This story of liberation was welcome to their ears, as they were gathering that night in the shadow of Roman abuse and power. Their lives and the reality in which they found themselves mirrored their ancestors. This celebration of a past deliverance was good news; a story that they clung to and in which they put their hope. God had delivered them before; maybe God would do it again and maybe God would put Jesus on the throne this time, instead of Caesar.
It was during this evening together, resting in these stories of their ancestors and holding hope that Jesus might become an earthly king, that Jesus got up from dinner and made it very clear that whatever throne they might be envisioning wasn’t it. That Jesus’ idea of power and might was through humility and service. He tied a towel around his waist, knelt to the floor, and washed the feet of those gathered. They protested and insisted that he not, but Jesus assured them and continued, embodying a humility that his followers could hardly imagine of a leader or ruler.
And then, shortly after, Jesus gives us the words that we hear when we gather at this table: he takes a loaf of bread, blesses it, breaks it, and gives it to the disciples. He says, “Take, eat; this is my body.” Then he takes a cup, and after giving thanks he gives it to them, saying, “Drink from it, all of you, for this is my blood of the covenant, which is poured out for many for the forgiveness of sins.”
On this Passover night, Jesus is echoing the story in Exodus; this story they know in their bones. In the setting of this Passover meal, Jesus boldly claims that just as God has redeemed the Israelites in the past, God is redemptively active in Jesus’ journey to the cross. That this body and blood now signify God’s eternal covenant of forgiveness. That no matter the circumstances, Jesus promises us that he is “here”, at this table and all tables where we remember him, to tend to our bodies and our spirits.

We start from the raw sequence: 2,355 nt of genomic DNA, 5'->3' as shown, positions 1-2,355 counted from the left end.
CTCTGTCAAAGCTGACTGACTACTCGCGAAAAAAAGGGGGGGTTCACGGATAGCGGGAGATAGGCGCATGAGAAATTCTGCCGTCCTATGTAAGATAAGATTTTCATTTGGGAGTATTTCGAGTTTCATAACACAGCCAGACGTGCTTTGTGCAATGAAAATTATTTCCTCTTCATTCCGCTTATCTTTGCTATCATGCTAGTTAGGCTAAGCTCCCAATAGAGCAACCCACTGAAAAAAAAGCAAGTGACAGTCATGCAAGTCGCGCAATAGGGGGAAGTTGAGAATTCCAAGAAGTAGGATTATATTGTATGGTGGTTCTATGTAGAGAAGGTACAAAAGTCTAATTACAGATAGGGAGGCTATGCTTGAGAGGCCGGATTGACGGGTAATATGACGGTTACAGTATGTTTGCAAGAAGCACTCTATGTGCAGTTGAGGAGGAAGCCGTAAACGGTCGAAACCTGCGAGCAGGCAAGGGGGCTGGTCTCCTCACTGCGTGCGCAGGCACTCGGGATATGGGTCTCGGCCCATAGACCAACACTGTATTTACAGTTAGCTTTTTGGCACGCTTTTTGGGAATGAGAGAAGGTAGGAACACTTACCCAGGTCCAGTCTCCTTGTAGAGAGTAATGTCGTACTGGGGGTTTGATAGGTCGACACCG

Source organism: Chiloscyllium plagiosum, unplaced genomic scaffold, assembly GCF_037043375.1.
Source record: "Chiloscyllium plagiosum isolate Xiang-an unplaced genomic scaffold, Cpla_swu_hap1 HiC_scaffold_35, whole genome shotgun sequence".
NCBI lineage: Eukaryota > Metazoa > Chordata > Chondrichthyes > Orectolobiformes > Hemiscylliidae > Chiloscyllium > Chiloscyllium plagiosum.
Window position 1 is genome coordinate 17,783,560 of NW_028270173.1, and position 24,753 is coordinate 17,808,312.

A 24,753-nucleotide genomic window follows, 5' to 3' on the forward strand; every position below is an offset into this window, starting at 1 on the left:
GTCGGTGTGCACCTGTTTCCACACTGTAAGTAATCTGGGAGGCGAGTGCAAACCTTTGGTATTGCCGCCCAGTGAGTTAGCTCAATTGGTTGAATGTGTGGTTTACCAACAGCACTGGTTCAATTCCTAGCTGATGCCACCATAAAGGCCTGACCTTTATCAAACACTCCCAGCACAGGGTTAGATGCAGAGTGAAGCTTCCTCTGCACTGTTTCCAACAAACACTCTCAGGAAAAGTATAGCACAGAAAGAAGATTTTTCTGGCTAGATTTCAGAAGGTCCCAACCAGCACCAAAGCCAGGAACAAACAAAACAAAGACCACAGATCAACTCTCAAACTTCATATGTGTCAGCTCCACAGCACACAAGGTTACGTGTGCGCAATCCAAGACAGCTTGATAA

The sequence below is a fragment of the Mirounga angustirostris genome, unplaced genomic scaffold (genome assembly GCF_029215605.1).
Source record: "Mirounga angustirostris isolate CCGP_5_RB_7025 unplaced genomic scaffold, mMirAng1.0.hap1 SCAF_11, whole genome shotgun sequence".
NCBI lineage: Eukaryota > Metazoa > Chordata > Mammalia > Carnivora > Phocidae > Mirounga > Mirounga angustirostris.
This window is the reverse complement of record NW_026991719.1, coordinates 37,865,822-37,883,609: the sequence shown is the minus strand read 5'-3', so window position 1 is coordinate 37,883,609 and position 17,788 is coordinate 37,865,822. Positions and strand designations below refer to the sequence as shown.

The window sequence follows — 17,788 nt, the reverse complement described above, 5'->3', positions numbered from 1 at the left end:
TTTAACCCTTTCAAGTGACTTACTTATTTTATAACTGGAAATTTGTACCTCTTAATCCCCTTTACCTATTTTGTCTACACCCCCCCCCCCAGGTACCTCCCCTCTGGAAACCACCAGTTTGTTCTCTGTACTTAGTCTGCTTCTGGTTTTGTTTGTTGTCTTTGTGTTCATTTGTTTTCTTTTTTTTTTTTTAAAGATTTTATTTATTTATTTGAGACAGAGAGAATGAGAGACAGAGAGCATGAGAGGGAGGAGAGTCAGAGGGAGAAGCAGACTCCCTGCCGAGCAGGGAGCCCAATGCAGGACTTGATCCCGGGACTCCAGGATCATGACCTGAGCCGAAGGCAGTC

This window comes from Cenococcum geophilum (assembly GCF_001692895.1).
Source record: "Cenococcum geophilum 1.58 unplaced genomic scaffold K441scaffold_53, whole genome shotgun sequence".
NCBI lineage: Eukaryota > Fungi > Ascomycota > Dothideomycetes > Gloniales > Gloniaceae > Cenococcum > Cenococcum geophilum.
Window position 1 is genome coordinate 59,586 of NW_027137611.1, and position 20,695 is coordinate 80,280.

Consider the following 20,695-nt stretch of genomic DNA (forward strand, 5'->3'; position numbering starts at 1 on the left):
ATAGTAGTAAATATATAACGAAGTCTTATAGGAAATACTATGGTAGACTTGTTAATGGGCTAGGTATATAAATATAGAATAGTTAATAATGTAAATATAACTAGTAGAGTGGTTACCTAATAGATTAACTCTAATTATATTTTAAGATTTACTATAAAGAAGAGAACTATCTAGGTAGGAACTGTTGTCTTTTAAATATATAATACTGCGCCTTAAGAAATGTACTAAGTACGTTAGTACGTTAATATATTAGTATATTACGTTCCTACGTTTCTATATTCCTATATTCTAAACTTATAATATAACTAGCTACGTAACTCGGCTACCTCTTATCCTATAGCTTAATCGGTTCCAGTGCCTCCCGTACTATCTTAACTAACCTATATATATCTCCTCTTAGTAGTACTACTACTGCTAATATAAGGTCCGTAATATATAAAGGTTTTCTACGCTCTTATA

Because we don’t just eat to fuel our bodies. When Margot fed me, she not only healed my body, she healed my spirit. She met me at my most anxious and chose love – that love brought me back to myself.
We eat together because the breaking of bread and the pouring of wine heals our spirits; turns a table into a center of belonging. We know the healing that can come with a shared meal, with the thoughtfulness of a stocked staff fridge, or the generosity of having cooked for one another, or the hard work and commitment it takes to make sure that all the hungry are fed.
“When Jesus says, ‘This is my body, broken for you’, maybe another way to understand this is Jesus saying, “Don’t look in the tomb; don’t look in heaven; look at one another. Look around you – at the food you eat together, at the community you build across the table, the life you share together. I am ‘here’, I am ‘HERE’; in the faces of one another and the gathering at the table.”
This great mystery binds us together as Jesus ends this meal with a final prediction of his passion. He says, “I will never again drink of this fruit of the vine until that day when I drink it new with you in my Father’s kingdom.” Jesus knew that as the events of the coming days would unfold, he wouldn’t be with them physically, but yet promised to join them over a meal in God’s kingdom.
We gather at this table with Jesus and with the communion of saint throughout all time and space. When we eat this bread and drink this wine, we do so alongside the characters in this story tonight; alongside those who have gone before us in faith; alongside the faithful in South Africa and Tanzania and Guatemala and the Middle East; the neighbor in your pew; and those who will come after us. The kingdom, a divine banquet, a meal set for us that we remember when we gather at the table.
Tonight’s story is just one point in this Holy Week journey. And so as we move forward, we take our cue from scripture and do as scripture says: verse 30 reads “When they had sung the hymn, they went out to the Mount of Olives”, where we know he’ll be handed over to the authorities for his arrest and execution. And so we sing together and follow Jesus to the cross…